If the opening weekend of the second split of Texas’ duck season is any indication, it could be a fun winter for waterfowlers in Texas.
LSON Managing Editor Conor Harrison hunted with friends in Kaufman County, and the group of six shot limits of gadwall, wigeon, teal, pintail and one banded mallard drake in short order.
LSON executive editor Craig Nyhus hunted with friends Andy and Stewart McSwain near Axtell, and the gadwall and wigeon were cooperative, while groups of ringnecks and other divers were ignored. The group completed their limits before 8 a.m., all gadwall and wigeon — mostly drakes.
Stewart, 17, learned a lesson familiar to avid waterfowlers.
“I have my six,” he said after taking a shot.
“Really,” Nyhus replied. “You know, sometimes more than one of us were shooting at the same duck.”
“I know I got six,” Stewart said confidently.
“Well, I guess you’re done, then,” Nyhus said. “Time to unload.”
His father, Andy, kept up the ribbing.
“You can go pick up the rest of the ducks,” he said. “We’ll keep hunting.”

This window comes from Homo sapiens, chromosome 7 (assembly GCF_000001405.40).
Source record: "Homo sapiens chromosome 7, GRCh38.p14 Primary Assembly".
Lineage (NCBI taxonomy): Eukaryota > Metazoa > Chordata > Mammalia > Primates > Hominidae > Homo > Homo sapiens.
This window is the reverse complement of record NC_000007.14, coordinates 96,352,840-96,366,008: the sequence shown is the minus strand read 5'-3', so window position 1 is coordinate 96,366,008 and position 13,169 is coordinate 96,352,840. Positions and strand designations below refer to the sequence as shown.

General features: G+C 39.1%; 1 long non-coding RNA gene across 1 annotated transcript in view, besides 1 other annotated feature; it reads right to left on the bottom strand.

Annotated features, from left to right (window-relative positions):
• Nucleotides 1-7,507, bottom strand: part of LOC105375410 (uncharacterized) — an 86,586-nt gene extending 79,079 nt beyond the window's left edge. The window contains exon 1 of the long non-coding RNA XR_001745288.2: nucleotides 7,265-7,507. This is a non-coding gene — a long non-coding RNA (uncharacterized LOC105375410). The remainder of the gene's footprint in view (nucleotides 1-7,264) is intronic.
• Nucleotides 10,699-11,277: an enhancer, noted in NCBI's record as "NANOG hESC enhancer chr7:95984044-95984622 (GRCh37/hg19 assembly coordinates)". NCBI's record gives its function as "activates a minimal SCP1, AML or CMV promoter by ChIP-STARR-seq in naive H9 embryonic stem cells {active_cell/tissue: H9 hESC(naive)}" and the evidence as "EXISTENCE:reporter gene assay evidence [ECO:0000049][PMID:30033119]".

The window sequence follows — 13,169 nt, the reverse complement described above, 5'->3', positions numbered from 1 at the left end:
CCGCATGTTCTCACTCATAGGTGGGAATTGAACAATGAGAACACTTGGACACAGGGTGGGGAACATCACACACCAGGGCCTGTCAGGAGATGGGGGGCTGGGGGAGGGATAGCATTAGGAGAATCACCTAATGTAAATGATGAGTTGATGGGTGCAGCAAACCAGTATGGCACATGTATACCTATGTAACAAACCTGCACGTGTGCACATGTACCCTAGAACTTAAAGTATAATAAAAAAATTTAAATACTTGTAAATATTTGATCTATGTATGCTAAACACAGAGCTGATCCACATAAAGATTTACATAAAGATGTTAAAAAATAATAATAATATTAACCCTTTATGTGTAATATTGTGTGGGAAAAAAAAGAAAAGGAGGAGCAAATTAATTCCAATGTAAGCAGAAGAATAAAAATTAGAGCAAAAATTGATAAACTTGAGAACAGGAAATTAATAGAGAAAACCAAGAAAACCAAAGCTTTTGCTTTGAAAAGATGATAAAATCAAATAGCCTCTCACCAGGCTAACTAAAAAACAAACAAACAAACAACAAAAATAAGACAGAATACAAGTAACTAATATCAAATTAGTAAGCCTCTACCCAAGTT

A few minutes later, the trio was finished, but the ducks weren’t. They kept dropping into three tanks on the property on the day before the big cold front.
“I hope they stick around,” Andy said.
Time will tell.
Farther west in Comanche County, Steve Broadhurst and son Tyler hunted a very small pond in the parched county, and shot limits of gadwall, wigeon and pintail by 7:15 a.m. on the opener of the second split. The next day, though, with son Trent added to the group, the duck traffic wasn’t quite so hot, and neither was the shooting.
“I was shooting so bad I took the shells out of my gun and put it in the case,” Steve said. “The boys shot seven.”
In each of the areas, the hunters were hopeful the ducks frequenting the ponds would stick around after temperatures dropped from the 70s to the 30s and below, while at the same time hoping the mallards would move down from the north.
Time will tell.